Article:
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How to Get Enough Protein Eating Meat, Dairy, Soy and Gluten-Free

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Going vegan and learning more about nutrition has lead me to cut other various ingredients from my diet, including soy and gluten. Yes, I’m one of those meat, dairy, soy, and gluten-free eaters (but, no, I don’t “just eat leaves” either). How, then, do I get my protein, I am often asked. You see, many vegans get a good amount of protein from soy or gluten-based substances like tofu, tempeh, soybeans, and seitan. But as a soy and gluten-free vegan, all of that obviously doesn’t fly. Yet, I still understand that having protein in my diet is important, and, I’ve found that with a little bit of research and prep, you can easily meet your protein needs even on a diet like mine – no substitute meats or gluten required.

To start with, let’s review how much protein we really need: according to Reed Mangels, Ph.D. and R.D., “The RDA recommends that we take in 0.36 grams of protein per pound that we weigh.” So, let’s say you weigh 175 pounds. You should then be aiming for around 63 grams of protein per day. Now, for some tips on how to achieve this feat, all the while staying plant-based, as well as gluten and soy-free.

Learn to Love LentilsSavory Lentil Pie

Lentils are a protein powerhouse at around 18 grams of protein per cup. They’re also cheap and versatile. A triple win!

Hail the Hemp SeedsMango-and-Hemp-Seed-Smoothie-1200x762

Hemp seeds weigh in at 16 grams of protein per 3-tablespoon serving. I like to add these seeds atop salads and throw them into smoothies whenever possible.

Beans Are Your Friendblack bean loaf

Black beans, kidney beans, pinto beans, and lima beans … all of them will give you, at minimum, 15 grams of protein per cup. Throw beans on or in to at least one of your meals, and you’ll get a good bit of protein. I like to sneak beans into my breakfasts to get a nice morning protein boost.

Pass the PeasMediterranean Pizza With Roasted Chickpeas

Other legumes, like chickpeas or black-eyed peas, are a great protein source that can be made into veggie burger patties or cooked in soups, placed on salads, and so much more! These will bring in from 13-15 grams of protein per cup.

Quick, Eat Quinoa!cheesy mexican quinoa

The gluten-free eater’s go-to rice substitute, quinoa is a staple for me and so many other gluten-free vegans. I eat it probably once every day, either at lunch or dinner. Two cooked cups will add 16 grams of protein to your daily count.

Get Those GreensGrilled Mushrooms With Spinach Kale Pesto 2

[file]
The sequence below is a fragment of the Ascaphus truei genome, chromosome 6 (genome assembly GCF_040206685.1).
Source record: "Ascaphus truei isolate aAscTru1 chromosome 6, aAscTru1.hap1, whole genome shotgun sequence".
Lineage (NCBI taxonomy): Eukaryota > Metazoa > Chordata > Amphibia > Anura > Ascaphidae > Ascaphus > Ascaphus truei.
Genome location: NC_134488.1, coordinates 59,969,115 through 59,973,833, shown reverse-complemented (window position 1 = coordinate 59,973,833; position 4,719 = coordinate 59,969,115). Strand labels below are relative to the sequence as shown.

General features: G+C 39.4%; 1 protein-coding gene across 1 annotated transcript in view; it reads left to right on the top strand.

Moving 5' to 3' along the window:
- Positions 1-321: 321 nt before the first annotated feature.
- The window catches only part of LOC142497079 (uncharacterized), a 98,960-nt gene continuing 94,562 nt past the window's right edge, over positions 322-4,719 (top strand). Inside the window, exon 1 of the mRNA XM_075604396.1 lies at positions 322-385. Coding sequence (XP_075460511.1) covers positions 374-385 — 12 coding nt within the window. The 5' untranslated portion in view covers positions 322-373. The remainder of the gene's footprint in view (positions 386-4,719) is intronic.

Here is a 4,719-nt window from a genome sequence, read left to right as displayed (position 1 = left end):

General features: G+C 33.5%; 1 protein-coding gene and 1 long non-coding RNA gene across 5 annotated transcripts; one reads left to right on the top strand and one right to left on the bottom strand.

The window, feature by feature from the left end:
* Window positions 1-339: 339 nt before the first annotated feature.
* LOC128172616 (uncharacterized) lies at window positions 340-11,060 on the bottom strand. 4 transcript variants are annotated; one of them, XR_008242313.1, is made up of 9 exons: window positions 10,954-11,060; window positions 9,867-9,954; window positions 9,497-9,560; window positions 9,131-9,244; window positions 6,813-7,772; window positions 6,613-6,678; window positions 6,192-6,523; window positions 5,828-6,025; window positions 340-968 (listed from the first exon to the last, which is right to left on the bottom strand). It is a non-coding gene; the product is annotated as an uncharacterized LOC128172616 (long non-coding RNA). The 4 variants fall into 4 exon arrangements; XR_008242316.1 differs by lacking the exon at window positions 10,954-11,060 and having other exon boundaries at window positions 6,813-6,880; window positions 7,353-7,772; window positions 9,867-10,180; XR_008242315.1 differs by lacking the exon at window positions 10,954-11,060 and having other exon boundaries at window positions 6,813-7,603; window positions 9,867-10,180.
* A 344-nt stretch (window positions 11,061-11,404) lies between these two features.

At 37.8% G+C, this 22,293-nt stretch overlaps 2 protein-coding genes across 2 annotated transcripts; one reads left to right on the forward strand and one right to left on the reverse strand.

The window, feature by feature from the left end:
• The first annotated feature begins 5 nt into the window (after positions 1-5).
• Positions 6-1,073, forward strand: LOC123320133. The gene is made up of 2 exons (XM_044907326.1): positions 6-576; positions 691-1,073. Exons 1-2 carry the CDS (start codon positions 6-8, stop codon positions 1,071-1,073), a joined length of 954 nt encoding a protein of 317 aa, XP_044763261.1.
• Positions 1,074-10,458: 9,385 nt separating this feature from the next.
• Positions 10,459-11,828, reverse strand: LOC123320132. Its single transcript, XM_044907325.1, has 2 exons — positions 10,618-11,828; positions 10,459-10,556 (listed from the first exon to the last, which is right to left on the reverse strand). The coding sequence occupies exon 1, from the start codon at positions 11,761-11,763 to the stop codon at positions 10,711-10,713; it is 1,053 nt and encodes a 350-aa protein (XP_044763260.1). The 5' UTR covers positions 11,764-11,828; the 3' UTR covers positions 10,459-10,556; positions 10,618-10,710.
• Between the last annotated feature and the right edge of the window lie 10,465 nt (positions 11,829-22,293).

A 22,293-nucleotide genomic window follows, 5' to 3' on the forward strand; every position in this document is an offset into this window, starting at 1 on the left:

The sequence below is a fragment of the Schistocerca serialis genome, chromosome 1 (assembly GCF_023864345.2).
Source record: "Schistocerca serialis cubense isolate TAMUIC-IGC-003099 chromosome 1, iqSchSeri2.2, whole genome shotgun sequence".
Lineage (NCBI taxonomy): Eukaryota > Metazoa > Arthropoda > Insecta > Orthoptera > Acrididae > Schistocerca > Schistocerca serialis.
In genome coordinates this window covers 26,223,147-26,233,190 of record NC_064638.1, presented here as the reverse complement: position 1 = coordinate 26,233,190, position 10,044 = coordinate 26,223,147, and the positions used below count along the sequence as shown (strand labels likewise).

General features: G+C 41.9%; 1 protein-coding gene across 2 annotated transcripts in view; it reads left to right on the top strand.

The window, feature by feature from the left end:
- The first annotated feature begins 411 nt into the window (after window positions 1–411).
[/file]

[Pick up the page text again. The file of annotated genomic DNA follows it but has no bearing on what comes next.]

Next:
Even your greens can be a source of protein – especially if you eat them in abundance! Spinach totals at 5 grams per cooked cup, while broccoli will give you 4 grams of protein per cooked cup. If you’re a healthy vegan, you’re eating greens in copious amounts – so add these and other protein rich greens in throughout the day, and it’ll add up fast.

Now, let’s put some of this together to see how easy it can be. If you made a dinner of, for example, 2 cups quinoa (16 grams protein) + 1 cup of black beans (15 grams protein) + a sprinkling of 3 tablespoons hemp seeds (16 grams protein) + 2 cups each of spinach (10 grams protein) and broccoli (8 grams of protein), all stirred up with some delicious vegan stir-fry sauce, your lunch or dinner would be giving you 65 grams of protein – above what is recommended for one day for the average 175 pound person! And we did it with no gluten or soy, too! See how easy that was?

There are so many multiple variations of this to explore – let us know how all of you gluten and soy-free plant-powered people out there get your protein fill!

We also highly recommend downloading our Food Monster App, which is available for both Android and iPhone, and can also be found on Instagram and Facebook. The app has more than 8,000 plant-based, allergy-friendly recipes, and subscribers gain access to ten new recipes per day. Check it out!

 

Lead image source:Anastasia_Panait/Shutterstock

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164 comments on “How to Get Enough Protein Eating Meat, Dairy, Soy and Gluten-Free”

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Carlos
10 Months Ago

"A single cup of fresh spinach contains less than 1 gram of protein per serving."

http://healthyeating.sfgate.com/much-protein-spinach-5826.html


Reply
Mathew Muldoon
1 Years Ago

Why eat soy and gluten free at all?


Reply
Beatriz Betin
05 Jul 2016

I have soy intolerance for example.

Mathew Muldoon
05 Jul 2016

Wow never heard of a soy intolerance. Ok fair enough.

Hannah Tai
06 Jul 2016

if you have no allergies, soy and gluten can be good protein sources. What's wrong if it's organic?

Ingrid
06 May 2017

Actually soy can be processed (ex. textured soy protein) in such a way that it lacerates your intestines. Studies show that, I recall reading. I think silky tofu is ok, soy sauce too but the way they make it textured like meat makes it bad for you. I am not sure about soy beans as beans. I am sure it can be found by looking it up. In me it gives me migraines which was why I looked in the first place.

Ally Sheehan
1 Years Ago

Karena Thompson Isabella Preisz


Reply
Jenn Loscalzo
1 Years Ago

We don't need meat.


Reply
Sam Chouinard
1 Years Ago

Sylvie Chouinard


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Áine McCarthy
1 Years Ago

Áine Farrell


Reply
Áine McCarthy
30 Nov 2015

(For when you don't want to eat tofu)

Michael Munoz
1 Years Ago

Aimee Archambeau


Reply
Rebekkah Connors
1 Years Ago

Arielle Kavanagh Du RessacMaddy Hunt


Reply
Jessie Achee
1 Years Ago

Quinoa and avocado yum!! Marie Justmarie


Reply
Sasha Cort
1 Years Ago

Kai Butcher


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